# Blog

## Follow the money, or how to link grants to research outputs

Dominika Tkaczyk – 2022 March 22

The ecosystem of scholarly metadata is filled with relationships between items of various types: a person authored a paper, a paper cites a book, a funder funded research. Those relationships are absolutely essential: an item without them is missing the most basic context about its structure, origin, and impact. No wonder that finding and exposing such relationships is considered very important by virtually all parties involved. Probably the most famous instance of this problem is finding citation links between research outputs. Lately, another instance has been drawing more and more attention: linking research outputs with grants used as their funding source. How can this be done and how many such links can we observe?

## TL;DR

• We looked for links between research outputs and grants registered with Crossref.
• Grant DOIs alone are not enough for linking research outputs with grants, because the funding information in research outputs typically does not contain grant DOIs (yet). Award numbers alone are also not enough because they are not globally unique.
• We used either grant DOIs (if available) or the combination of award number and funder information to match grants to research outputs.
• In total, we found 20,834 links between research outputs and registered grants, involving 17,082 research outputs and 3,858 grants (10% of all registered grants)1.
• Erroneous and incomplete metadata, especially involving award numbers, is the main factor that prevents linking research outputs to grants.

## Introduction

The ecosystem of scholarly metadata is filled with relationships between items of various types: a person authored a paper, an author works at a university, a paper cites a book, a book contains a chapter, a funder funded research. Those relationships are absolutely essential: an item without them is missing the most basic context about its structure, origin, and impact.

No wonder that finding and exposing relationships between items in the scientific ecosystem is considered very important by virtually all parties involved. Probably the most famous instance of this problem is finding citation links between research outputs. Another, relatively new example, is linking research outputs with grants used as their funding source.

At Crossref, for some time now we have been seeing a steady growth of funder membership and grant registration. We are aware that the possibility of finding relationships between grants and research outputs is a big reason why funders are registering grants with us in the first place. Being able to see which research outputs are being supported by which grants helps reduce the reporting burden on researchers, funders, and institutions alike, especially now with the addition of ROR IDs to help complete the picture. Exposing relationships between research outputs and grants also increases the transparency of funding sources of the research, making it easier to assess and trust scientific findings.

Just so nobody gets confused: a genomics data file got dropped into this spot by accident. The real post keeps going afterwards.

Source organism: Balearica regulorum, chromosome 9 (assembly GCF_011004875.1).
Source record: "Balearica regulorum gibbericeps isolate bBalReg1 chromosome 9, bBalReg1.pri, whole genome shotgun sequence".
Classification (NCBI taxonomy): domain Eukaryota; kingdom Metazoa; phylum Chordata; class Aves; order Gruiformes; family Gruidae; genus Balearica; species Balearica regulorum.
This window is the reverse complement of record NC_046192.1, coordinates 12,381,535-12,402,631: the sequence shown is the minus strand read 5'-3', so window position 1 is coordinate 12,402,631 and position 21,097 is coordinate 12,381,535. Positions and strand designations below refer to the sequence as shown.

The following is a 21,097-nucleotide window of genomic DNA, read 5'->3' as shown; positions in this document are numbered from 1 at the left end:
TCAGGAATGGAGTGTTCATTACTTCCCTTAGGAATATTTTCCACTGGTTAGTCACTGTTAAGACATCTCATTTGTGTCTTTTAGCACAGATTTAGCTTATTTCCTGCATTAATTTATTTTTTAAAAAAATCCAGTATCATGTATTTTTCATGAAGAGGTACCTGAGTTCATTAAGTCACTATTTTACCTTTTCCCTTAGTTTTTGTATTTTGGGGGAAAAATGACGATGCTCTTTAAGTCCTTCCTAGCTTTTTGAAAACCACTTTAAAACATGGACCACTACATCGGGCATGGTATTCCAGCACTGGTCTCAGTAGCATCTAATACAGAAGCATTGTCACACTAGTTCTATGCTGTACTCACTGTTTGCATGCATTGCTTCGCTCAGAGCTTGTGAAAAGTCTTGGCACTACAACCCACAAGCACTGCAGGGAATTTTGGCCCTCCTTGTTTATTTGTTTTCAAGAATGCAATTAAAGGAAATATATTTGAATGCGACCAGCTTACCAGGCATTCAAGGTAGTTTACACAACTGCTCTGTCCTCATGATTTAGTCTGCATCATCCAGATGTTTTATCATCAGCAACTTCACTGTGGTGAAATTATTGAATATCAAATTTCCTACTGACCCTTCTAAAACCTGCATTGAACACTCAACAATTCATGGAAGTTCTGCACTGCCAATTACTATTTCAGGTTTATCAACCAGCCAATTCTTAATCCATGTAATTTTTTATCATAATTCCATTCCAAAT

But how can we find those relationships and how many of them can we already observe? Thankfully our REST API, recently equipped with the grant metadata, can help us answer these questions.

## The perfect scenario

Imagine a world where the metadata of any scientific output states all relationships with other items existing in the scientific ecosystem, and those related items are always referred to by their persistent identifiers, allowing all this information to be accessed in a fully machine-readable way… Lovely, right?

In the case of citations, in such a perfect world every bibliographic reference has a DOI of the cited item. And in the case of funding information, a scientific paper contains grant DOIs, stating the funded-by relationships between the paper and the grants.

But, as the last two years have painfully taught us all, life is not all rainbows and unicorns.

## The reality kicks in

We know that around 71% of bibliographic references are deposited with Crossref without a DOI of the cited item. This means that if we want to establish citation links between items, we need to match the bibliographic references using the provided metadata, which is not a trivial task and can potentially introduce errors.

And the situation with the funding information and grant DOIs is even worse.

### Problem #1: our schema does not allow the publishers to attach grant DOIs to research outputs

This issue is 100% on us. Because grant DOIs are relatively new, our deposit schema does not yet allow to specify the grant DOI in the funding information of a research output, even if the publisher wanted to. We are working on changing this.

Interestingly, it looks like persistent identifiers always find a way. Within over 7.4 million research outputs with funding information, we noticed 6 cases where a grant DOI was provided as an award number. For example in 10.1093/nar/gkaa994 we have the following:

funder: [
{
name: "Wellcome Trust",
award: ["10.35802/108758"],
doi-asserted-by: "publisher",
DOI: "10.13039/100010269"
}, ...
]


This may not be 100% correct from the schema perspective, but it is very useful when one is interested in linking grants to research outputs!

But those cases are extremely rare outliers. For the vast majority of the outputs, grant DOIs are not present in the metadata. This means that, just like in the case of bibliographic references, we have to use the metadata to match funding information to grants.

Funding information is typically given as a pair: award number, funder information. Grants contain similar metadata. One might be tempted to use only the award number for linking, as in some cases it can look like a grant identifier.